Growth Management

The Build-Out

The Issue

The specific policies of the OCP are closely integrated with an anticipated level of future residential density that forms part of the overall plan. For municipal council and the public, monitoring the total amount of future planned development, as well as the rate of growth and character of development, is essential to determining whether the objectives of the OCP are being met.

This level of future residential density envisioned in the OCP is referred to as the “build-out”.


The build-out is an important planning tool to anticipate future infrastructure needs and is an invaluable aid to achieving Bowen Island’s commitment to reduce greenhouse gas emissions.

The current OCP (1996) is committed to retaining the same level of future residential build-out as the previous OCP (1982). To this end, Policy 3.1.C states that “an inventory of vacant lots on the island that are suitable for residential purposes should be maintained…to assist in the management…and the allocation of development rights”.

Unfortunately, the municipality has never established such an inventory. There is no accurate calculation of how many dwellings there would be if we adhere to the OCP residential build-out. Therefore, nobody knows the answer to the question: how far are we along the trajectory of our envisioned future, and what will the final product, envisioned by the OCP, be like?

There is a wide spread misconception about the ultimate population level that the OCP build-out would produce. This issue has become even more pertinent since secondary suites were approved in 2008.


  • The new OCP must contain stronger measures to require that the municipality conduct proper land use planning about the current extent and future potential for development on the island. Without such information, it is not possible for community members to give informed opinion at public hearings about specific development proposals.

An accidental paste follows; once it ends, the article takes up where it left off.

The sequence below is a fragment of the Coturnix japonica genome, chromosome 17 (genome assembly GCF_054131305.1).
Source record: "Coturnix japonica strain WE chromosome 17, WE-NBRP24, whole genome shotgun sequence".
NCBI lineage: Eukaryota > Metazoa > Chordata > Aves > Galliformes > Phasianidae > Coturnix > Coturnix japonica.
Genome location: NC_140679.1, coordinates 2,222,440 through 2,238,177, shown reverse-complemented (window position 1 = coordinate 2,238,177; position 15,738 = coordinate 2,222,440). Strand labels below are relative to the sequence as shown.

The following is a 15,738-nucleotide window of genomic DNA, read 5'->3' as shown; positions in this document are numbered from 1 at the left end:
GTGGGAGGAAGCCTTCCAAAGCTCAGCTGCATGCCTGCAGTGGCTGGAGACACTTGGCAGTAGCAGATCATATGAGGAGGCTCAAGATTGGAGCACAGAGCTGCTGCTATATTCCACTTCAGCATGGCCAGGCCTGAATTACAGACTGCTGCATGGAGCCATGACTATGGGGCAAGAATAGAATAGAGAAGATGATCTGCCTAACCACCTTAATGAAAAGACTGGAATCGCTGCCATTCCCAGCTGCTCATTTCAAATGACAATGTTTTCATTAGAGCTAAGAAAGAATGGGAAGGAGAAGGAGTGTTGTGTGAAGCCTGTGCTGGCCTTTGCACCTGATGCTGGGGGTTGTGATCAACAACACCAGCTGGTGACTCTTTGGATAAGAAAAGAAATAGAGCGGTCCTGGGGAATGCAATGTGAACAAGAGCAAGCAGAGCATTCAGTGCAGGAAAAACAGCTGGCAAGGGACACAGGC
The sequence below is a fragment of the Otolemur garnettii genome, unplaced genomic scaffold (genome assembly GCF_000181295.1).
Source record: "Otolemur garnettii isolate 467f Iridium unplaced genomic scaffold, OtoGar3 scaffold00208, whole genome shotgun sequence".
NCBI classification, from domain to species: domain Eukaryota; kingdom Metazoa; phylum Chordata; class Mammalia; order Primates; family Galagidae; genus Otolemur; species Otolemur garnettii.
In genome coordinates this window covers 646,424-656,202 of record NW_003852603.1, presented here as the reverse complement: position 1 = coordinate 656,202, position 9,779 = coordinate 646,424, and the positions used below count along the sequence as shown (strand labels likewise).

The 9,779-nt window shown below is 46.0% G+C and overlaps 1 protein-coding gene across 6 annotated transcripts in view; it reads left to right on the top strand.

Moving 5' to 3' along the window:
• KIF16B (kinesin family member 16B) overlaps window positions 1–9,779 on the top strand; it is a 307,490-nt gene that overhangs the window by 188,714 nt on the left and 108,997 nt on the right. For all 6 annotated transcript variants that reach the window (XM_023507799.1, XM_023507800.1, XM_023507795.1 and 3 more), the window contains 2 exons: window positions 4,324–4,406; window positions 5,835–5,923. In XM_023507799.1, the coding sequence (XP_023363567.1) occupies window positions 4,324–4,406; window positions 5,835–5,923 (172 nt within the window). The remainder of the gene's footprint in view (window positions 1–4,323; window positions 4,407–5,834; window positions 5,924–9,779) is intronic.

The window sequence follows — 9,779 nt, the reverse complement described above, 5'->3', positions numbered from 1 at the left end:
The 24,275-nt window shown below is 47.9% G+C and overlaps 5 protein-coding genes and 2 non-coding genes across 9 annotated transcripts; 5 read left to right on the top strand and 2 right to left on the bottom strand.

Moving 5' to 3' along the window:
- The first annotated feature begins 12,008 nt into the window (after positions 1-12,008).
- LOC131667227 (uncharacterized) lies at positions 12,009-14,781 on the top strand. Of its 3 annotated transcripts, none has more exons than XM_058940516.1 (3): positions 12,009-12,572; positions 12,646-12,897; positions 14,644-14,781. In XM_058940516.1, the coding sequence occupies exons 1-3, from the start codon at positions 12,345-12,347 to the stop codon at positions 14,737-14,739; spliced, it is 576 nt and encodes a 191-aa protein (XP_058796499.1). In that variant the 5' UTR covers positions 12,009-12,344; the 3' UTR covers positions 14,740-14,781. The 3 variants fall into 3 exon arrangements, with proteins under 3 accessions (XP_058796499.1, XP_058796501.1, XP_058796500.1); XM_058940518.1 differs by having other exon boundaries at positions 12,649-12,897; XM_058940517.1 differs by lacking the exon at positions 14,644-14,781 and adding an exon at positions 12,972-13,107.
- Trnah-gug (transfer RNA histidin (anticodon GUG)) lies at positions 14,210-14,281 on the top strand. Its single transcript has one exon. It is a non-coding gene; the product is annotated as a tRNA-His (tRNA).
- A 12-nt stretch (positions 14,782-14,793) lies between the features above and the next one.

The Foundation of the Build-out

The Issue

Effective management of the OCP build-out rests on three foundations:

  1. The ecological carrying capacity of the land;
  2. A social consensus about desired community character;
  3. Flexibility of implementation within the overall OCP density limit.

Each of these foundations for the OCP build-out needs to be updated.


  1. Growth management of the build-out in an updated OCP would benefit immensely by incorporating new ecological mapping of Bowen Island recently completed by the Islands Trust as part of the Trust’s 2010 – 2015 Regional Conservation Plan.
  2. At the same time, it must be accepted that Bowen Island’s residential build-out is also partially based on a socially determined process, codified in the OCP, and confirmed at periodic public hearings.
  3. Finally, new challenges facing our community, to address the need for affordable housing and to reduce greenhouse gas, would suggest that the future development anticipated in the OCP build-out should be directed into certain designated village or “hamlet” areas that are more suitable for attached, energy efficient housing.

Accompanying this strategy for potential development that is identified in the OCP must be some form of enhanced “cap and trade” system for currently permitted building rights that are codified in the Land Use Bylaw (LUB).

A difficult and still unresolved issue is how to determine the exchange value of transferred density between the donor and recipient areas. The essential element however, is that the density entitlement that is assigned to “development rights” in the transfer between donor and receiver areas must be included within the overall anticipated build-out.


  • New ecological mapping completed by the Islands Trust should be incorporated into the updated OCP to guide future land use.
  • The updated OCP should include a calculation of the residential OCP build-out that conforms to desired community character as expressed in the OCP objectives.